Even with fluctuating egg prices, classic dairy-free hollandaise sauce can be well worth it. This rich condiment is typically off limits to dairy-free diners in restaurants, and it really is easy to make at home. In minutes, you can have a smooth, silky sauce that takes your dairy-free eggs benedict, asparagus, fish, or other brunch dishes to the next level.
Dairy-Free Hollandaise Sauce without the Fuss
Classic hollandaise sauce, sometimes called Dutch sauce, is actually correlated with French cuisine. It’s an emulsion of egg yolks, butter, and lemon juice that’s very rich in both taste and consistency. Some dairy-free hollandaise sauce recipes simply swap in vegan butter alternative. But in my opinion, pure coconut oil produces a far superior result. Nevertheless, I have options for other oils and butter alternatives in my FAQs below.
What Can I Serve Dairy-Free Hollandaise Sauce with?
Of course, it shines on Dairy-Free Eggs Benedict. Be we also like dairy-free hollandaise sauce over simple baked salmon, trout, or white fish. It’s also delicious on roasted asparagus or other roasted vegetables (like broccoli and cauliflower). It makes grain bowls into rich, brunch-worthy eats. And you can drizzle dairy-free hollandaise sauce over salmon cakes, fish cakes, crab cakes, mushroom patties, or frittata wedges.
Does it Taste Like Coconut?
I use virgin coconut oil, and none of my tasters have mentioned any notes of coconut in the flavor. But if you are worried, you can use refined coconut oil. The refining process is typically chemical-free (a steaming process is used) and neutralizes the coconut taste and scent.
Can I Use Another Oil?
Technically, yes, but it won’t have the same richness. Coconut oil is higher in saturated fat, which lends that buttery mouthfeel. If you want to reduce the saturated fat, you can use half coconut oil, half another oil, like non-GMO canola, avocado, or olive oil. As noted above, if the taste of coconut oil is your issue, you can use refined coconut oil.
Can I Use Plant Butter Instead of Oil?
You can, but this will change the flavor, and you might want to reduce the salt and vinegar. Most dairy-free butter alternatives are already quite salty, and have more flavor than oil. I would add the salt and vinegar to taste, since the amount you need will vary based on the taste of the butter alternative you use. For the richest taste and easy measuring, use plant butter sticks, not spread. One stick typically equals 1/2 cup.
Is It Safe to Use Raw Egg Yolks?
Heating the oil tempers the raw eggs, cooking them ever so slightly. The water and lemon juice help to prevent the hot oil from curdling or scrambling the egg. But there is always a risk of foodborne illness from undercooked ingredients. To further mitigate that risk, you can use the yolks from pasteurized eggs (often sold next to the regular eggs at grocery stores) or you can pasteurize the egg yolks yourself. To do this, prepare this pasteurized egg yolk recipe with the suggested three eggs instead of two. It uses the exact amount of water and lemon juice in this recipe, so you don’t need to add anymore.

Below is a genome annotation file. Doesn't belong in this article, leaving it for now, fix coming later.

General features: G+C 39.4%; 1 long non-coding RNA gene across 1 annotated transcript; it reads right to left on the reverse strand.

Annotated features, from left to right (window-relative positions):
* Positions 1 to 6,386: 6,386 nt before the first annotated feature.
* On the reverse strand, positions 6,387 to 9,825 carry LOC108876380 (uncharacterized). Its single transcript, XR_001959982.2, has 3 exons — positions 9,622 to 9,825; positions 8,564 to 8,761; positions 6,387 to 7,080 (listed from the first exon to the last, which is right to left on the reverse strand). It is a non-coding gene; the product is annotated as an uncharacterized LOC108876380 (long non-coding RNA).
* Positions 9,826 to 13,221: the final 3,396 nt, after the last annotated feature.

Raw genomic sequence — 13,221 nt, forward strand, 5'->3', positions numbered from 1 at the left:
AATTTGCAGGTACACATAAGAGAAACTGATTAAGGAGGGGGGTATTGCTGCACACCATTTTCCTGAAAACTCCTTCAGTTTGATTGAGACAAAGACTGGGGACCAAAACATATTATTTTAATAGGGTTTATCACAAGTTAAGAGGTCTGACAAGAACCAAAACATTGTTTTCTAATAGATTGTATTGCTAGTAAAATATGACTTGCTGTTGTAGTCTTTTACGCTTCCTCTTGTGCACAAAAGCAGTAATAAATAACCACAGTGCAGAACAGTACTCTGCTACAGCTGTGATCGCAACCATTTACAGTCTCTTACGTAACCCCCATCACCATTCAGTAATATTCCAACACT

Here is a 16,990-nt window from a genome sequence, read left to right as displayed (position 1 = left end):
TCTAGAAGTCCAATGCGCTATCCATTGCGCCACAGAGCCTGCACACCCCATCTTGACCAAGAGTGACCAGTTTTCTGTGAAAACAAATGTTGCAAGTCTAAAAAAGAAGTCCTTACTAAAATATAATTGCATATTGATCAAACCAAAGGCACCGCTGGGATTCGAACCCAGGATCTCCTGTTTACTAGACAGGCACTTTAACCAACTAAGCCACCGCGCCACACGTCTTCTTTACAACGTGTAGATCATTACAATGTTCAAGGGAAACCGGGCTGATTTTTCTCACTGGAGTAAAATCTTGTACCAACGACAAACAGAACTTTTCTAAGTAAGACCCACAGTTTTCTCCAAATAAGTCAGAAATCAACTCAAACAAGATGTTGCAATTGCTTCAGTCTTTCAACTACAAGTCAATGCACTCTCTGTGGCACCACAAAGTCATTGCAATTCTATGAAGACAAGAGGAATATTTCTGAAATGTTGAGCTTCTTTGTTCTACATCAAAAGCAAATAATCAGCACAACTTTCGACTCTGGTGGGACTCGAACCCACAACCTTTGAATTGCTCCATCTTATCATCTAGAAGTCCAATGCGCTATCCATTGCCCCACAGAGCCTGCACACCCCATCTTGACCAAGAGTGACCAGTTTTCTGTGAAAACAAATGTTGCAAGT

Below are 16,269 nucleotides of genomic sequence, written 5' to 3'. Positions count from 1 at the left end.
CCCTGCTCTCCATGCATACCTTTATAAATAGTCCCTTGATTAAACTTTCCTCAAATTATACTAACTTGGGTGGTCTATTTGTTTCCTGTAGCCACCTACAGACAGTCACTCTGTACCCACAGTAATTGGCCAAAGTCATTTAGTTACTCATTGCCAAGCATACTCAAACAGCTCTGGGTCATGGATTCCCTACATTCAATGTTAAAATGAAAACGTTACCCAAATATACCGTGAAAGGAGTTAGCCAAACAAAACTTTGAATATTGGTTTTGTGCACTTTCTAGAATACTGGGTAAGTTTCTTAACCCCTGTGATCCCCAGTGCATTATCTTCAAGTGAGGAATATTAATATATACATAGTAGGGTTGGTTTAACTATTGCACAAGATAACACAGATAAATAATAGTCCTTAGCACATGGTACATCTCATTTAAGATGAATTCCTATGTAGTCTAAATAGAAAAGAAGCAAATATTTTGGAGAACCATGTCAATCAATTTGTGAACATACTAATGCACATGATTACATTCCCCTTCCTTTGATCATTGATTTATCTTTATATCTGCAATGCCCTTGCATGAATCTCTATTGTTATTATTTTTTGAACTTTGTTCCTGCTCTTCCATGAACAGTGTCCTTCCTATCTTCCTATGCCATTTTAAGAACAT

What Can I Do with the Leftover Egg Whites?
Eggs aren’t always cheap, and we all hate waste. Fortunately, there are several ways to enjoy those egg whites. My favorite is our Dairy-Free Meringues Recipe, which uses exactly three egg whites! Our 3 Ingredient Peanut Butter Cookies and Homemade Marshmallows also use egg whites. You can also use egg whites as a dip for chicken tenders. Dust the chicken breast pieces with flour and salt, dip in the egg whites, then roll in seasoned breadcrumbs. Egg whites are also good for doing an egg wash on homemade buns. Or you can simply scramble the egg whites. Add on whole egg when scrambling if you want a little more richness.
Special Diet Notes: Hollandaise Sauce
By ingredients, this recipe is dairy-free / non-dairy, gluten-free, grain-free, nut-free, peanut-free, soy-free, added sugar-free, paleo, keto, and vegetarian. If you confuse eggs with dairy, you’re not alone! See this post: Are Eggs Dairy?
For egg-free and vegan hollandaise sauce, see our cashew hollandaise sauceor tofu hollandaise sauce.
- ½ cup coconut oil
- 3 large egg yolks
- 2 tablespoons water
- 1 tablespoon lemon juice
- ½ teaspoon salt
- ⅛ teaspoon paprika (for mild) or cayenne (for spicy)
- Put the oil in a glass measuring cup and heat it in your microwave on high until melted and quite hot, about 1 minute.
- Put the 3 egg yolks, 2 tablespoons water, and lemon juice in your blender. Blend until emulsified and pale yellow in color, about 1 minute.
- With the blender motor running on low speed, very slowly drizzle in the hot oil to temper the eggs. The sauce should thicken to a very rich, yet still pourable consistency. If the sauce fails to thicken, the base of your blender jar may be too big. Pour the emulsified mixture into a smaller blender attachment and blend until it reaches your desired thickness. If the sauce becomes too thick, whisk in 1 teaspoon of water at a time, until it reaches your desired consistency.
- Add the salt and paprika or cayenne to the sauce in your blender. Blend until just combined.
- Drizzle the dairy-free hollandaise sauce over eggs benedict, asparagus, other cooked vegetables, or brunch bowls.
- If the hollandaise sauce breaks while you are preparing other food, simply blend it briefly to emulsify.
When do you add the vinegar
Sorry Stephanie! That was a rogue ingredient. This hollandaise sauce is from my full dairy-free eggs benedict recipe in which the vinegar is used for poaching the eggs. I forgot to remove that ingredient along with the rest of the benedict recipe. So there is no vinegar!